Chloramines have been used for water disinfection in the United States and Canada for decades. Approximately 20 percent of the public water systems in the United States use chloramines as a disinfection agent, including systems in Lincoln, Nebraska; Council Bluffs, Iowa; and Denver, Colorado. Also, a number of other communities recently switched to chloramine use as a disinfectant; these communities include Los Angles, California; Virginia Beach, Virginia; Sioux Falls, South Dakota; and Indianapolis, Indiana.

Chloramines are a disinfectant formed when chlorine is combined with ammonia. They are composed of three chemicals: monochloramine, dichloramine, and trichloramine. Monochloramine is preferred for water disinfection because of its biocidal properties and minimal taste and odor. In the disinfection process, chloramines react more slowly than chlorine, but stay active longer. Chloramines form much smaller concentrations of the disinfection byproduct THMs as compared with chlorine when mixed with organics in water. However, recent research identified trace amounts of other disinfection byproducts (such as n-nitrosodimethylamine) created by using chloramines. Research is being conducted to learn if these byproducts are harmful to humans in the concentrations that they occur in drinking water. The current state of scientific knowledge shows chloramine disinfection byproducts pose less health risk than chlorine disinfection byproducts or water that is not disinfected.

Chloraminated water is safe for most uses; however, there are two notable exceptions: kidney dialysis and fish environments. Read the section in this publication on "Using chloraminated water" for additional information on using chloraminated water for kidney dialysis and aquatic environments.

M.U.D. is changing how it disinfects drinking water and will begin using chloramines in the process. Estimated costs to use chloramines are $3.7 million for capital improvements and $200,000 per year for operation. It is estimated the change will occur in fall/winter 2002. M.U.D. will continue to use chlorine for primary disinfection, but will use chloramines for secondary disinfection. Adding chloramines to the disinfection process will reduce the production of THMs.

The conversion to chloramines will take several days while the chlorinated water is flushed out of the distribution system and replaced by chloraminated water. During this period, it is possible that localized, short-term episodes of fishy or chlorine tastes and odors may occur. In rare cases, these episodes of fishy or chlorine tastes and odors may occur during the next few years when the water quality in the Missouri River changes rapidly, making it difficult to change the chemical dosage used in treatment. Such nuisance events are expected to occur less often than in the past due to chlorination. These unpleasant tastes and odors may be due to concentration spikes of chloramines passing through the system and are not harmful to humans.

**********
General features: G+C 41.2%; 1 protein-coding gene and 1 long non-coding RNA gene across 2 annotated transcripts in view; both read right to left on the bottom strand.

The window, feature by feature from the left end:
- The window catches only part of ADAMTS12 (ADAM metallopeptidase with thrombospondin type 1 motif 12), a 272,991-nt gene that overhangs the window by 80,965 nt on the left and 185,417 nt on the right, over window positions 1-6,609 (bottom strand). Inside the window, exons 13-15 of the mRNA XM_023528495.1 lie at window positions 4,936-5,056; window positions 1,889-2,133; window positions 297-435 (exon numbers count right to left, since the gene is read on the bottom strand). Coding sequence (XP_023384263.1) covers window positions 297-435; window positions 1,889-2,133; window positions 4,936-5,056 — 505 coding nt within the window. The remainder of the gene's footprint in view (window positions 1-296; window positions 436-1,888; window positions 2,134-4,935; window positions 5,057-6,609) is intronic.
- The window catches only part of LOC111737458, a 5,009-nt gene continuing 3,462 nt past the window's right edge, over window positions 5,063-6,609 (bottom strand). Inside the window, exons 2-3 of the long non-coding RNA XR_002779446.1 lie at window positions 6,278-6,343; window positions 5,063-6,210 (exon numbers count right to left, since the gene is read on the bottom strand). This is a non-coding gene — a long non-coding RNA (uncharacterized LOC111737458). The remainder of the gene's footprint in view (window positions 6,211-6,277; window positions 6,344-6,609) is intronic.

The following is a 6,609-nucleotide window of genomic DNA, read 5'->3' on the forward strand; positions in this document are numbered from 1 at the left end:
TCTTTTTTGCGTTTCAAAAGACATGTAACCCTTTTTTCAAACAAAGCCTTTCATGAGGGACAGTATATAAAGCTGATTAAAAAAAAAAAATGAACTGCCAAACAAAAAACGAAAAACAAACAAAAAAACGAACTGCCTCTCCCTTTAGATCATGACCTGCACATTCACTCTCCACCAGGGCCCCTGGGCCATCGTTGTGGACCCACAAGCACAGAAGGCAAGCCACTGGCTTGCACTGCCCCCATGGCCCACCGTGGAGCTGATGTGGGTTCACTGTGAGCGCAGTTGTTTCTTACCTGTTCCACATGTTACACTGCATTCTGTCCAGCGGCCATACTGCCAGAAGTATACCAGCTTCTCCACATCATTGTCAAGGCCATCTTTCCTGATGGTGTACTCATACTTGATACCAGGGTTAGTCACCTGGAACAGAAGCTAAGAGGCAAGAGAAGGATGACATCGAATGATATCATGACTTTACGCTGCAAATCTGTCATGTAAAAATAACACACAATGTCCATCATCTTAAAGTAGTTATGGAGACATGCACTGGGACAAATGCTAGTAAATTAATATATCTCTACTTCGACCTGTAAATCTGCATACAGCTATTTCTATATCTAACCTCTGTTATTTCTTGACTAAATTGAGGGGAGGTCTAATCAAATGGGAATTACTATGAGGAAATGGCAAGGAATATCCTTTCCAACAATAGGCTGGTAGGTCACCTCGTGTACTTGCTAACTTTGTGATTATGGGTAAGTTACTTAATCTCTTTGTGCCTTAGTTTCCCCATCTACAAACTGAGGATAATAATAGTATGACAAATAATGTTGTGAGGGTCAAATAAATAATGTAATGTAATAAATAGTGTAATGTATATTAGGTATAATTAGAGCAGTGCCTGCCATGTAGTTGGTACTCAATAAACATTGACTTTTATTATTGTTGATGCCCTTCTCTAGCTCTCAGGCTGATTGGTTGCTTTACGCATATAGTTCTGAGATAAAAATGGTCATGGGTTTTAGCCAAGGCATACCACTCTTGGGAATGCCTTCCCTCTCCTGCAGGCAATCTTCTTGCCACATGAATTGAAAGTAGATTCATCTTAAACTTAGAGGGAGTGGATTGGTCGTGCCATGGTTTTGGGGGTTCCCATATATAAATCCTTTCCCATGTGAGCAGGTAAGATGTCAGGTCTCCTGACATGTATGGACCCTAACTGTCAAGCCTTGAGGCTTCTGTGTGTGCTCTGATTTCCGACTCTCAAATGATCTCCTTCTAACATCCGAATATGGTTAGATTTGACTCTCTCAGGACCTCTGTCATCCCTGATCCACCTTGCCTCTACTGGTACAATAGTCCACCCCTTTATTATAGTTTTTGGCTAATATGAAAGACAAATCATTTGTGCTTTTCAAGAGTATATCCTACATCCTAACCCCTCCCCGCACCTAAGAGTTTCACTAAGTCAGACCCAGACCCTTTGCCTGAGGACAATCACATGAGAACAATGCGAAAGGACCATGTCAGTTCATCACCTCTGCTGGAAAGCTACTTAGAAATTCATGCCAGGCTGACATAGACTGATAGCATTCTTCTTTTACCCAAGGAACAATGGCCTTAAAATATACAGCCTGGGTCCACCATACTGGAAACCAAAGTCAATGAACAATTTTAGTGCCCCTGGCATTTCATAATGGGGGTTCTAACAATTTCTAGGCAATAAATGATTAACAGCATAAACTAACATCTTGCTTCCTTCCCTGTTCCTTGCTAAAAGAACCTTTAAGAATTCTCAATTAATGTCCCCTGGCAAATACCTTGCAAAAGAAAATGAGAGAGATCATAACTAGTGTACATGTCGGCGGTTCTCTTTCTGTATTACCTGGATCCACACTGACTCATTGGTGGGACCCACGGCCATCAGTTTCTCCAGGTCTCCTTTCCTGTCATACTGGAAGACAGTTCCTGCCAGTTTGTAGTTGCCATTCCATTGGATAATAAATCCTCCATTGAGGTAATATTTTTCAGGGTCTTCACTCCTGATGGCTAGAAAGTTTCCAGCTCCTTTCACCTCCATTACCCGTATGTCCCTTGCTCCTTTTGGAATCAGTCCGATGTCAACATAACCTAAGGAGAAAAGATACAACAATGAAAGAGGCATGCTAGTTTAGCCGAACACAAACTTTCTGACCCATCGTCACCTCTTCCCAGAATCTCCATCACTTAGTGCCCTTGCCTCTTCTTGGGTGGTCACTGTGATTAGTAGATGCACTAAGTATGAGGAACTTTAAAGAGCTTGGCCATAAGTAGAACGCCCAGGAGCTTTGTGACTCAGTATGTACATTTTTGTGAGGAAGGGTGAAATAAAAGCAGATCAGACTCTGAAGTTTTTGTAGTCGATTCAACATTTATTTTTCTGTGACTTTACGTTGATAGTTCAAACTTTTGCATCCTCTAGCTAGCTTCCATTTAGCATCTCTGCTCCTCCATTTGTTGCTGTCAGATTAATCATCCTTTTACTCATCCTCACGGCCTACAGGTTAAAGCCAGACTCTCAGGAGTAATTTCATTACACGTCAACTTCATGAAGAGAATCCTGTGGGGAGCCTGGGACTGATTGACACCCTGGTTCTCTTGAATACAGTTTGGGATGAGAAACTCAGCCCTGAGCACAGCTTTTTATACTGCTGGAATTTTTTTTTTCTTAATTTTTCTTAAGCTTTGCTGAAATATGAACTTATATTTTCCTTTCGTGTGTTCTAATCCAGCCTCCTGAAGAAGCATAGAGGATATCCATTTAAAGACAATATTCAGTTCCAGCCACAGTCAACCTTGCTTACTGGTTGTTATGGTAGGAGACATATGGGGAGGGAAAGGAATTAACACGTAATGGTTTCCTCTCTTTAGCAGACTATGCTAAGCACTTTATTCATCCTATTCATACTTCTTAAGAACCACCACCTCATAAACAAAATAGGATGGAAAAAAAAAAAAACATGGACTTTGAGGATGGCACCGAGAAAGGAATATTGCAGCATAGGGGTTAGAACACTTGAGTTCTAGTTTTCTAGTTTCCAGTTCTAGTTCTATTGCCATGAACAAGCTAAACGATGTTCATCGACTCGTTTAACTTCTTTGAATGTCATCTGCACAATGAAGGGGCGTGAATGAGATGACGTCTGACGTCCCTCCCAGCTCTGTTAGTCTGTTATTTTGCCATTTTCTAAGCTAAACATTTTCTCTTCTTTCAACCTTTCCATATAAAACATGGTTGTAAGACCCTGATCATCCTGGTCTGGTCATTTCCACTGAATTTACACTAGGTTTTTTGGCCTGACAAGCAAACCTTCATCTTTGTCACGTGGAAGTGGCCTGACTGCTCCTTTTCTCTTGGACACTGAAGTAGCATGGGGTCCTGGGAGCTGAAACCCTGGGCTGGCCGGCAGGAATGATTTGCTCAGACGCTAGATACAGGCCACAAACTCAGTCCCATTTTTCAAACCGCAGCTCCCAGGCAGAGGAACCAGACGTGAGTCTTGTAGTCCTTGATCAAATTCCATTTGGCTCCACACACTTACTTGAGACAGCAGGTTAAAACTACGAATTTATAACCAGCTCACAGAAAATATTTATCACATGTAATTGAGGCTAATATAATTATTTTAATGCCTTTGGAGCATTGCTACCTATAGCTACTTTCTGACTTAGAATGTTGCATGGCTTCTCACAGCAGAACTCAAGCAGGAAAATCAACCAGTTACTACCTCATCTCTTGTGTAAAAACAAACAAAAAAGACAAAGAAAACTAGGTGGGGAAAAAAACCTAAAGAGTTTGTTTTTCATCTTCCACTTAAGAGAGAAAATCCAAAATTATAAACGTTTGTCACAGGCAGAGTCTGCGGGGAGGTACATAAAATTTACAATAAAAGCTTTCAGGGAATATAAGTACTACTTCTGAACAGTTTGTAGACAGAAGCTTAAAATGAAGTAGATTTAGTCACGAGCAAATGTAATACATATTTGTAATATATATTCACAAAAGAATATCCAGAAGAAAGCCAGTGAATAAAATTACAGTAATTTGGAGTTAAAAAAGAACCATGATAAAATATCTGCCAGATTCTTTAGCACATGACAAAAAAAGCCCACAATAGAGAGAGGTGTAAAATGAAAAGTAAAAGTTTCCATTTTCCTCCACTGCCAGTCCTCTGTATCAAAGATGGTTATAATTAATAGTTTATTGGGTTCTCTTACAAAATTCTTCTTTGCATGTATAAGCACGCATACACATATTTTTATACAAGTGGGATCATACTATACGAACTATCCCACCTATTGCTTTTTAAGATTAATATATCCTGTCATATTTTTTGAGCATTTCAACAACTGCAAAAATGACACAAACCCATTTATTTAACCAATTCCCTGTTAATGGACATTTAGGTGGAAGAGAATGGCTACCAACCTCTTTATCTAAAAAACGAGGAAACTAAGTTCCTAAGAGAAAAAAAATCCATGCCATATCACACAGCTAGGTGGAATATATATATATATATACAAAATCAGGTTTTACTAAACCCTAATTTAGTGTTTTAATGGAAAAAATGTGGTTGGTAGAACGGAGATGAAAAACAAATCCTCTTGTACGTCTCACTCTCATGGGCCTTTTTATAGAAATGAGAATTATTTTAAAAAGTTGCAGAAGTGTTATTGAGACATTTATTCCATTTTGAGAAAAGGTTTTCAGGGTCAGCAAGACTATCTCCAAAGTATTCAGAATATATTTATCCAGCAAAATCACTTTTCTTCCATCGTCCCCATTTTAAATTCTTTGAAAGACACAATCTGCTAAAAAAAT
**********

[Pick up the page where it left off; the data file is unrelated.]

Understanding Chloraminated Water

Taste and Odor

Water disinfected with chloramine generally has less of a chlorine taste and odor than water disinfected with chlorine.


The pH of the water will remain the same as it was with chlorine disinfection.


Increased chloramines may lead to accelerated corrosion. This can contribute to the degradation of elastomers such as gaskets in distribution systems.

Using Chloraminated Water

Human Consumption

If chloramines were to enter the blood stream, they would be toxic; however, the digestive process neutralizes chloramines in water before they reach the blood stream. Therefore, chloraminated water is safe to use for cooking and drinking. Populations including pregnant women, infants and children, people on low-sodium diets, people with diabetes, kidney dialysis patients, and others can safely consume chloraminated water. People who are overly sensitive to chemicals should check with their physicians if they are concerned.

Personal Hygiene

Chloraminated water is safe for bathing and all other hygienic tasks. It can be used safely to wash a cut and can even be used to wash an open wound. Although chloramines in the blood stream would be toxic, virtually no water actually enters the bloodstream in these circumstances.


Chloraminated water is safe for landscape irrigation. The small amount of chloramines in the water should not affect any type of plant, including turfgrass, ornamentals, vegetables, and trees.

Swimming Pool/Hot Tub Management

The treatment of water with chloramines will not affect the way you manage your swimming pool or hot tub. You will still need to add chlorine to achieve a chlorine residual to retard algae and bacteria growth.

Pets and Other Animals